Published on January 8th, 2008 | by Chris1
Das Boot (1981, Director’s Cut)
Oh man, I can't believe I've never found the time to see Das Boot until now. I mean, what was I thinking?! If ever there was the definitive "submarine" war movie, this is it, hands down. I think in my younger years I was put off by the length of it, but no more.
The plot follows the crew of the German U-Boat, U-96 as they set out into the Atlantic to attack convoys heading for Britain. The problem is that by this time, the Royal Navy has figured out how to fight the underwater menace, and has left the U-Boat fleet sparse and spread out.
That doesn't keep U-96 out of danger, however. On numerous occasions they must avoid being destroyed by depth charges, and they manage to pull it off, mostly due to the commanding presence of their Captain, Willenbrock (Jürgen Prochnow.)
But the combat isn't the great part of this film. Consider that, apart from about three short episodes, one at the beginning, one at the end, and one about two-thirds in, the entire film takes place on board the sub. All three and a half hours. Now, that might sound tedious and dull to some, but director Wolfang Petersen turns this into an incredible story of human survival and spirit.
The crew goes from being full of enthusiasm and the proverbial piss-and-vinegar, to a band of haggard and battle-wearied men over the course of the film. This slow and eventual degradation culminates with them sitting at the bottom of the Straits of Gibraltar, having been hit by a night-time air patrol. They sit at a depth that should be impossible, with the boat creaking and falling apart around them. They somehow manage to overcome and make enough repairs to get them back underway.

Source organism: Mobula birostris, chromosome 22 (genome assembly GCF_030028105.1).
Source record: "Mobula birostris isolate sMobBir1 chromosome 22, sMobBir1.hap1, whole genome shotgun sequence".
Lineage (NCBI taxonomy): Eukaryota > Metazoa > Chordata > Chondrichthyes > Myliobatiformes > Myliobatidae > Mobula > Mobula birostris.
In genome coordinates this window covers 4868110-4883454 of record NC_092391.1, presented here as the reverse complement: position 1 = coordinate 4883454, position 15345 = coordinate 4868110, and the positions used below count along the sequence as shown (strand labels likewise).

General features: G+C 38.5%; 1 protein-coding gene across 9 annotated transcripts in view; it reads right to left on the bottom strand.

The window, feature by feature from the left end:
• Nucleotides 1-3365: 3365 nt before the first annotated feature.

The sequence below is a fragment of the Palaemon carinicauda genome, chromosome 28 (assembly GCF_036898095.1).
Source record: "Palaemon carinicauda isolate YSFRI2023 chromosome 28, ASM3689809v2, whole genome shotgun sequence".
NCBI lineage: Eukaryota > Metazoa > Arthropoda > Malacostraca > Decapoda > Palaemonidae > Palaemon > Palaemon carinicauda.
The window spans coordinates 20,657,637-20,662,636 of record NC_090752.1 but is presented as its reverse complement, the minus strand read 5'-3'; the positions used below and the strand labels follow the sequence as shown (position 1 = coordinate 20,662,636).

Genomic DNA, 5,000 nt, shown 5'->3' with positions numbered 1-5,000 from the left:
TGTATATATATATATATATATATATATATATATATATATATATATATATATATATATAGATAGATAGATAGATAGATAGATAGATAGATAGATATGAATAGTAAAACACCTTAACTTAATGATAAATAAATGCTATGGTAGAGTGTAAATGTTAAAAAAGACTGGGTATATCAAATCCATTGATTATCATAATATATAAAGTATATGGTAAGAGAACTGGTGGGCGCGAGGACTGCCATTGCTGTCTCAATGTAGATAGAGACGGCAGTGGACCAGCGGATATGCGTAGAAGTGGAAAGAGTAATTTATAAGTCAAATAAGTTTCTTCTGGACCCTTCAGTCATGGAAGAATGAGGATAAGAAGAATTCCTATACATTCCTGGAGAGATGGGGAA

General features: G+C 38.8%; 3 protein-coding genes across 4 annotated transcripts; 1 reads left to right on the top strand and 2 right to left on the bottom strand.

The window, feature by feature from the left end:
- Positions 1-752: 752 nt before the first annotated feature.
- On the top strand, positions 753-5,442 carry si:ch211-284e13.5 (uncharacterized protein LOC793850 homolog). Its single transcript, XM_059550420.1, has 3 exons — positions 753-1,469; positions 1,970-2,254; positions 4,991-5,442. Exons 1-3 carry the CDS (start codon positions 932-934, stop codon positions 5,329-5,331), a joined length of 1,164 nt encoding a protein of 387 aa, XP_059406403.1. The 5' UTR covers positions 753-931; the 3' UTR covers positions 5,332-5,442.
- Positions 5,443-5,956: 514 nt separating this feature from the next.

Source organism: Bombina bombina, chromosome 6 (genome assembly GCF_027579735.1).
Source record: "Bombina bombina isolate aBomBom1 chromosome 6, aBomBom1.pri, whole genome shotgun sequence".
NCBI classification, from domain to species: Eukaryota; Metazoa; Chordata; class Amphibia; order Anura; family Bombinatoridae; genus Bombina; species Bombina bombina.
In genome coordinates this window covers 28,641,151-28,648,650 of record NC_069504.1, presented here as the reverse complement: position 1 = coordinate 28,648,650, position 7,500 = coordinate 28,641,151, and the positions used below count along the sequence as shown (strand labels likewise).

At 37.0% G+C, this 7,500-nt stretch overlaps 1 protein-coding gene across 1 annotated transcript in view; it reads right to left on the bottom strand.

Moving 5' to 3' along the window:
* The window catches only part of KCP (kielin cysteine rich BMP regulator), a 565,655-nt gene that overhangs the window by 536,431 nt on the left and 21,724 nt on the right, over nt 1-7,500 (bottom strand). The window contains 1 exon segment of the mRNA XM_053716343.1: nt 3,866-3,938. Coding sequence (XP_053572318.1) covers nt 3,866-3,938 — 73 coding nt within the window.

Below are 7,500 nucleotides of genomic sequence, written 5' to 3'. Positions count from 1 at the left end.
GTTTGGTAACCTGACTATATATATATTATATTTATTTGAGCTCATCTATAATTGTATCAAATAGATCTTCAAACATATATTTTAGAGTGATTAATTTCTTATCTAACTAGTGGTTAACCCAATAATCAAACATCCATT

With a lot of renewed spirit, yet still weary and beaten, they sail back into port to a "heroes welcome", which none of them seem too interested in receiving, and the film ends on a note that you just have to say, "that figures."
Prochnow and the entire cast is absolutely phenomenal. Prochnow especially has a stare about him that is riveting. I don't think there was one time I cringed at the acting. It is really just that good all around.
The only real problems I think that hurt Das Boot, are the 80's soundtrack, and some of the special effects, neither of which have enough of a presence to really detract very much. The soundtrack is only heard a few times, and then only when the sub surfaces in a "marching ahead" fashion. It's that sort of typical early-80's classical-keyboard hybrid thing that (thank god!) died out a long time ago. Today it just doesn't hold up. The external special effects also have some issues, as its quite obvious you're looking at a model, or a set piece with a projected background... and there is one scene where they're on the bridge against a purplish background which is just plain weird looking, with the characters having a "halo" around them that just looks strange. But like I said, none of this gets much time, and it was a product of the era the film was made, so I can't take too much away for it.
The entire direction on board the sub is just amazing, the crampedness of it, the claustrophobic nature is just so in your face its ridiculous. Technically I can't say much about it, but it all looked so perfect that I have to say well done.
I have not seen the complete "uncut" version which comes from the original television mini-series. I've read that it differs in a few ways, in that this version has a longer beginning with the crew at the "club" and before they take to sea, where the uncut deals even more with the men on board.... I will have to find a copy of that to compare this version to.
If I ever feel comfortable in compiling a list of the best World War II movies (I've still got a lot to see!) Das Boot will be on that list, probably somewhere near the top.